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Commentary By Max Eden, Michael Q. McShane

Why Secretary DeVos Must Champion Course Choice

Education Pre K-12

With the 100-day mark in the rearview mirror, it seems clear that Donald Trump’s campaign promise for a large federal school choice initiative is going nowhere fast. But for all the political and structural barriers to aggressively expanding vouchers or charter schools, there’s nothing stopping Secretary of Education Betsy DeVos from championing a form of choice that’s unfortunately too little discussed: course choice. If she decides to step up and use the bully pulpit to encourage states to launch course choice programs, DeVos could do more to expand academic opportunity than any education secretary in history.

Right now, only half of American high schools even offer calculus. Nearly forty percent don’t offer physics. A quarter doesn't offer chemistry, and a quarter doesn't offer any Advanced Placement courses.  This isn’t for lack of trying: research by AEI fellow Nat Malkus suggests that AP offerings hit a peak and declined, especially in small rural schools, suggesting that prime culprit for the lack of academic access is simply school capacity. Many schools and districts are simply too small to justify hiring a physics teacher or offering an AP class that only a small number of students might be willing or able to take.

This is a problem that can be solved. Several states, including Louisiana, Utah and Minnesota, have launched statewide course choice (also known as “course access”) programs. While the details vary slightly, the basic idea is this: the state grants students flexibility in a portion of the funding that it sends to their school. For one, two or three class periods a day, instead of heading down the hallway to math class to take Algebra II, they instead take a turn into the computer lab and log onto an online course in calculus. Or, they can take that funding to a local community college if they prefer in-person instruction or to union apprenticeship center to learn a trade-based skill. (If you think it’s expensive to offer AP Calculus as a small rural school, try building a welding shop.)

But beyond problem solving, course access also has the virtue of wide, bipartisan support. In Missouri, where multiple course access bills are being debated currently, the public hearings held by the house and senate saw groups from all across the ideological spectrum support the program, and no one testified in opposition. When was the last time you heard that happen?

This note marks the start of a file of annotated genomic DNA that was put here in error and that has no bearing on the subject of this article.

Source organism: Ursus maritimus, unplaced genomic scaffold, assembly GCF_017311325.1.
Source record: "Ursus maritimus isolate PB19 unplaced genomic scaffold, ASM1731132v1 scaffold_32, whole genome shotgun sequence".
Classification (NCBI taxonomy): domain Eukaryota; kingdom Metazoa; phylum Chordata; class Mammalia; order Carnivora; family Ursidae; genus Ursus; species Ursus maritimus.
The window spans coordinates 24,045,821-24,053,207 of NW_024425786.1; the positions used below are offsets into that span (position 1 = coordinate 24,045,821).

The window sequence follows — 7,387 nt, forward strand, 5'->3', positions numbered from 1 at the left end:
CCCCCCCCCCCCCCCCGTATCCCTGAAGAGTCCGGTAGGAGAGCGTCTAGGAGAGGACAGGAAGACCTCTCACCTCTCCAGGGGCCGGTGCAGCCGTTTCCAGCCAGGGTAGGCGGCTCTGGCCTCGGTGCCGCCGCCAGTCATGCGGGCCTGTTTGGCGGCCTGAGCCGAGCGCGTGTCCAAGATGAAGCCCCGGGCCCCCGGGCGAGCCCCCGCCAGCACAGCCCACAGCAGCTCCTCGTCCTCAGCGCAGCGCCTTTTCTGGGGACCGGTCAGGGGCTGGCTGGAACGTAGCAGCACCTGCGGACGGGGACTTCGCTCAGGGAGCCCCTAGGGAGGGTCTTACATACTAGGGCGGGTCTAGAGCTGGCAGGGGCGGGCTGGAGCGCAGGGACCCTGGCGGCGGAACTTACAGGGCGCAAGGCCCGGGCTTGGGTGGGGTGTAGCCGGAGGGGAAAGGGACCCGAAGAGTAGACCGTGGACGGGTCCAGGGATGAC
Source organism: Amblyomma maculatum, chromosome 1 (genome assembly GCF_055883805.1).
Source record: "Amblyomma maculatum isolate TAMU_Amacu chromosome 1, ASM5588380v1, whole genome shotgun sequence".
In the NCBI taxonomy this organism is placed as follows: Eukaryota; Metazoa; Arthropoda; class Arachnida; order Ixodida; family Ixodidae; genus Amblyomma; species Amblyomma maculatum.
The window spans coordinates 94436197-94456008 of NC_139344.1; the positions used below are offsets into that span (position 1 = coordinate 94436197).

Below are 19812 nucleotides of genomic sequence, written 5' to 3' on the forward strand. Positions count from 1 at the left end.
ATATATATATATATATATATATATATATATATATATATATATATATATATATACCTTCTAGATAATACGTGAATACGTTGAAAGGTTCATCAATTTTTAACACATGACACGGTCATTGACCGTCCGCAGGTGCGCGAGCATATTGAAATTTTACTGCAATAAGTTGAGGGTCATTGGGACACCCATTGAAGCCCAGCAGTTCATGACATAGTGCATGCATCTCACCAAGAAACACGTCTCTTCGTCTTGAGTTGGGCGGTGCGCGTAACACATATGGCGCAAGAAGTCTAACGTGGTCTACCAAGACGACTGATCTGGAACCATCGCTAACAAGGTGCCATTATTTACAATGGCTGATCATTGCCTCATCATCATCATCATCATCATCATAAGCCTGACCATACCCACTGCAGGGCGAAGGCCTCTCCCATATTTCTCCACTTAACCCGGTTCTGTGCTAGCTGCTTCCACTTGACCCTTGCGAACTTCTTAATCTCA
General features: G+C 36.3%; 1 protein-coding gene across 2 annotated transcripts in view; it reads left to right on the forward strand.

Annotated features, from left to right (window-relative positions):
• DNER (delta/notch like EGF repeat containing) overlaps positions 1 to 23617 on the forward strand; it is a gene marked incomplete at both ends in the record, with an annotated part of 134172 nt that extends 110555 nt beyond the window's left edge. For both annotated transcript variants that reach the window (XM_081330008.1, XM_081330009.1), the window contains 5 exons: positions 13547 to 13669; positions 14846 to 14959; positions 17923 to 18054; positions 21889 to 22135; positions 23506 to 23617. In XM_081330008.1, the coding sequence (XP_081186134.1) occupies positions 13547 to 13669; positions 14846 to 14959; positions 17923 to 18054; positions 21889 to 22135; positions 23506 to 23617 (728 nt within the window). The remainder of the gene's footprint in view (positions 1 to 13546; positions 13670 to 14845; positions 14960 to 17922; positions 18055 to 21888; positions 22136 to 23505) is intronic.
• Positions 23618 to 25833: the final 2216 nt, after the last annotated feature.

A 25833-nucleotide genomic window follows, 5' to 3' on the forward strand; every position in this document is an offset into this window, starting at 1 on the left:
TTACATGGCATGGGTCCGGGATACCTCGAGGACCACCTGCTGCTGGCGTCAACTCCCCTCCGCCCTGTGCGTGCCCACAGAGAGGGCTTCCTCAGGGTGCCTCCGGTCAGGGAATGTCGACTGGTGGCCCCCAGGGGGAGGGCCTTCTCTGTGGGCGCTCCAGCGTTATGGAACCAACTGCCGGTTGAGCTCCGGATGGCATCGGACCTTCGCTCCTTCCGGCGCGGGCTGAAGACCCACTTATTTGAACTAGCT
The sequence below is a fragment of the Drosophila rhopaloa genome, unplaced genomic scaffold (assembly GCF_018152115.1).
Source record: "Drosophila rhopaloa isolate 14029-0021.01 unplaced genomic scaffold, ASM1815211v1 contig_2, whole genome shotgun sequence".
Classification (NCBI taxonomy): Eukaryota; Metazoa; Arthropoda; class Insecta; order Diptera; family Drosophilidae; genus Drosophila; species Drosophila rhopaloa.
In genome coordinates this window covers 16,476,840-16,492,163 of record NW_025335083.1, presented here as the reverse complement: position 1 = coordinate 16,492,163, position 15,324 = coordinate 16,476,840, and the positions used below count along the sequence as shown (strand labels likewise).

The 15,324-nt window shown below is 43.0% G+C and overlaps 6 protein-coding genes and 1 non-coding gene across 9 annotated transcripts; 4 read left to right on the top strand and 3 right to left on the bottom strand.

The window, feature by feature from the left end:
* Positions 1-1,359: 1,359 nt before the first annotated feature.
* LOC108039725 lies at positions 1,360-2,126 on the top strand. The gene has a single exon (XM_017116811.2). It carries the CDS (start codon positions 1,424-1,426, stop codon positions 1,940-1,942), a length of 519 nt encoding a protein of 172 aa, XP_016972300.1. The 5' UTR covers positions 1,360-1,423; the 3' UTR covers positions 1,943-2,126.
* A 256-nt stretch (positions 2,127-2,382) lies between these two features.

Advocacy for course access programs also helps bridge the urban/rural divide in education reform. Rural communities, and their elected representatives, often point out that many education reform ideas might make sense in urban communities, but offer little to rural communities and the issues they face. Course access helps everyone, but rural schools in particular.

So what gives? Why aren’t these programs everywhere? Plain old institutional inertia.

For a course access program to launch, several things need to happen. State legislatures must make an initial and continuing appropriation (and they’re seldom known for their financial largess). State education agencies must pilot and implement a new program (and they’re seldom known for their entrepreneurial initiative). And school districts must make room for students to actually take the courses (and they’re seldom known for their flexibility).

This is where Secretary DeVos can play an indispensable role.

State legislators may know that they have flexibilities under ESSA, but likely few are aware of how they can blend together funding from Titles II and IV to defray the cost of establishing a course access program and utilize Title I funding to cover continuing costs. In fact, states can set aside three percent of Title I funds for this purpose, opening up millions of potential dollars, far more than what it would cost to oversee such a program. Secretary DeVos could cut through the noise and make it clear on the stump, in legislative testimony and in writing exactly how state legislatures can leverage ESSA to defray the cost of course choice.

Secretary DeVos could also convene conferences and gather experts together to study existing programs and offer a blueprint for best practices for state education agencies in implementing such programs.

None of this would be controversial; there’s simply no downside. No student loses anything by getting access to another course. No teacher loses anything when their school can offer an additional subject. And every parent wants their child to have just as many academic opportunities as everyone else.

Secretary DeVos can open up all of these opportunities without pressuring or coercing anyone. She can simply use the bully pulpit to encourage and inform. She can make it her express mission to assure that every student in America has access to every academic course. And while not every state will follow her lead, if even a handful do then millions of students would be able to take courses that their older siblings never had the chance to. It’s hard to imagine a more powerful legacy than that.

This piece originally appeared on RealClearEducation


Max Eden is a senior fellow at the Manhattan Institute. Follow him on Twitter here. 

This piece originally appeared in RealClearEducation